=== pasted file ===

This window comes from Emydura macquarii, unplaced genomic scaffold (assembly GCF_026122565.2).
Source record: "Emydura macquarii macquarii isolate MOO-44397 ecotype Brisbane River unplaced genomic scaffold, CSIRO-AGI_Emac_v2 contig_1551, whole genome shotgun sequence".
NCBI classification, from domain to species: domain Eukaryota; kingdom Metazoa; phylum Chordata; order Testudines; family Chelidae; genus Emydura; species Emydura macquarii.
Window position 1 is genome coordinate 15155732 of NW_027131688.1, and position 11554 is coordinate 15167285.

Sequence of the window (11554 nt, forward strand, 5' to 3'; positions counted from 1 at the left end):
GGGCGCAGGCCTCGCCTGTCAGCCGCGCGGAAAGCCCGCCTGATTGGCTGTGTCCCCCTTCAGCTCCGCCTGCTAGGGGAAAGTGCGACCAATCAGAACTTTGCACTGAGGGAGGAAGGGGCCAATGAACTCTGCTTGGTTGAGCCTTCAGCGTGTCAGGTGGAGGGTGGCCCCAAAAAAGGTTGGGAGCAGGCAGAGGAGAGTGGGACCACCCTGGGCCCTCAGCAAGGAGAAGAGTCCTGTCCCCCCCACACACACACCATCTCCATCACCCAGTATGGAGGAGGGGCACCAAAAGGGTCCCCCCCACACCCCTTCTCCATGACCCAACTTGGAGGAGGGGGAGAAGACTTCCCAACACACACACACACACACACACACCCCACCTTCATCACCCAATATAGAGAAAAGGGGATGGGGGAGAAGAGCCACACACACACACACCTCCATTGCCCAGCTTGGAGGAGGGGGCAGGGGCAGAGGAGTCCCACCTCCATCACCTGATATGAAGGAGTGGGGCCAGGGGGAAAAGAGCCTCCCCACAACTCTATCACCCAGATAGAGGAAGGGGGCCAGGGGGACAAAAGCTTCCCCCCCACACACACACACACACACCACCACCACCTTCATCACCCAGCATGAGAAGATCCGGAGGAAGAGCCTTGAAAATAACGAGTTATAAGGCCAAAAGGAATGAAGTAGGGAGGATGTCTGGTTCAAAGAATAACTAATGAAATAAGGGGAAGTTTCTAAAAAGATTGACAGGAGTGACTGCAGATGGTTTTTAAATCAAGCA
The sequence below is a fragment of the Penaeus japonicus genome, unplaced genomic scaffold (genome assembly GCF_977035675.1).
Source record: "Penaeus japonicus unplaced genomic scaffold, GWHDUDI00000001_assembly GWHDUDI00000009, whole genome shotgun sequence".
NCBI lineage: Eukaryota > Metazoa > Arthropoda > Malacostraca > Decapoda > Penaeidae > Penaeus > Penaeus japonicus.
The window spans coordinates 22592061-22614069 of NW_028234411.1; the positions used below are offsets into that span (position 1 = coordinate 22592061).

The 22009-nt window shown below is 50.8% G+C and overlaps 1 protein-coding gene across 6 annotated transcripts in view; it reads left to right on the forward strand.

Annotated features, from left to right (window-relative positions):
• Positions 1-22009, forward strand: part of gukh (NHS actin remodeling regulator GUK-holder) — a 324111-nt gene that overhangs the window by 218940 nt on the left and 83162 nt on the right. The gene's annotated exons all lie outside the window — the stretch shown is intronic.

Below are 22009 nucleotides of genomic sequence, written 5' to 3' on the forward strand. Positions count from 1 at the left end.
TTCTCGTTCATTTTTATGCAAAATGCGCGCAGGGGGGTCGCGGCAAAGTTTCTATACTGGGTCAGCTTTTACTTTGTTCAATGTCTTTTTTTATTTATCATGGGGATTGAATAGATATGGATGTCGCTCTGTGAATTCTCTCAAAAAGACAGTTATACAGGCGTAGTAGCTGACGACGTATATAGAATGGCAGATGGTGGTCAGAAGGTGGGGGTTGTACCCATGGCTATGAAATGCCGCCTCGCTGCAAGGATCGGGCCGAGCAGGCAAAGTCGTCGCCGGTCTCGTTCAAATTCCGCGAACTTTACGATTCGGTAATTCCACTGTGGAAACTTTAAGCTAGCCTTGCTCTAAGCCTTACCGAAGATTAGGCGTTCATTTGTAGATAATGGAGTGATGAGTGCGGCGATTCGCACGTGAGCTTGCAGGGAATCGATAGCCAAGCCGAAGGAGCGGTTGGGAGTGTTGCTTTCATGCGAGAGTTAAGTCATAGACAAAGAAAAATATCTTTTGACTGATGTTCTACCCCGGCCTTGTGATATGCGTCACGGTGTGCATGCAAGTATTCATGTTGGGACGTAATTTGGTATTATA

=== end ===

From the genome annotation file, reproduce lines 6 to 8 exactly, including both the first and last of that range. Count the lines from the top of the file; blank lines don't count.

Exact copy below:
GGGCGCAGGCCTCGCCTGTCAGCCGCGCGGAAAGCCCGCCTGATTGGCTGTGTCCCCCTTCAGCTCCGCCTGCTAGGGGAAAGTGCGACCAATCAGAACTTTGCACTGAGGGAGGAAGGGGCCAATGAACTCTGCTTGGTTGAGCCTTCAGCGTGTCAGGTGGAGGGTGGCCCCAAAAAAGGTTGGGAGCAGGCAGAGGAGAGTGGGACCACCCTGGGCCCTCAGCAAGGAGAAGAGTCCTGTCCCCCCCACACACACACCATCTCCATCACCCAGTATGGAGGAGGGGCACCAAAAGGGTCCCCCCCACACCCCTTCTCCATGACCCAACTTGGAGGAGGGGGAGAAGACTTCCCAACACACACACACACACACACACACCCCACCTTCATCACCCAATATAGAGAAAAGGGGATGGGGGAGAAGAGCCACACACACACACACCTCCATTGCCCAGCTTGGAGGAGGGGGCAGGGGCAGAGGAGTCCCACCTCCATCACCTGATATGAAGGAGTGGGGCCAGGGGGAAAAGAGCCTCCCCACAACTCTATCACCCAGATAGAGGAAGGGGGCCAGGGGGACAAAAGCTTCCCCCCCACACACACACACACACACCACCACCACCTTCATCACCCAGCATGAGAAGATCCGGAGGAAGAGCCTTGAAAATAACGAGTTATAAGGCCAAAAGGAATGAAGTAGGGAGGATGTCTGGTTCAAAGAATAACTAATGAAATAAGGGGAAGTTTCTAAAAAGATTGACAGGAGTGACTGCAGATGGTTTTTAAATCAAGCA
The sequence below is a fragment of the Penaeus japonicus genome, unplaced genomic scaffold (genome assembly GCF_977035675.1).
Source record: "Penaeus japonicus unplaced genomic scaffold, GWHDUDI00000001_assembly GWHDUDI00000009, whole genome shotgun sequence".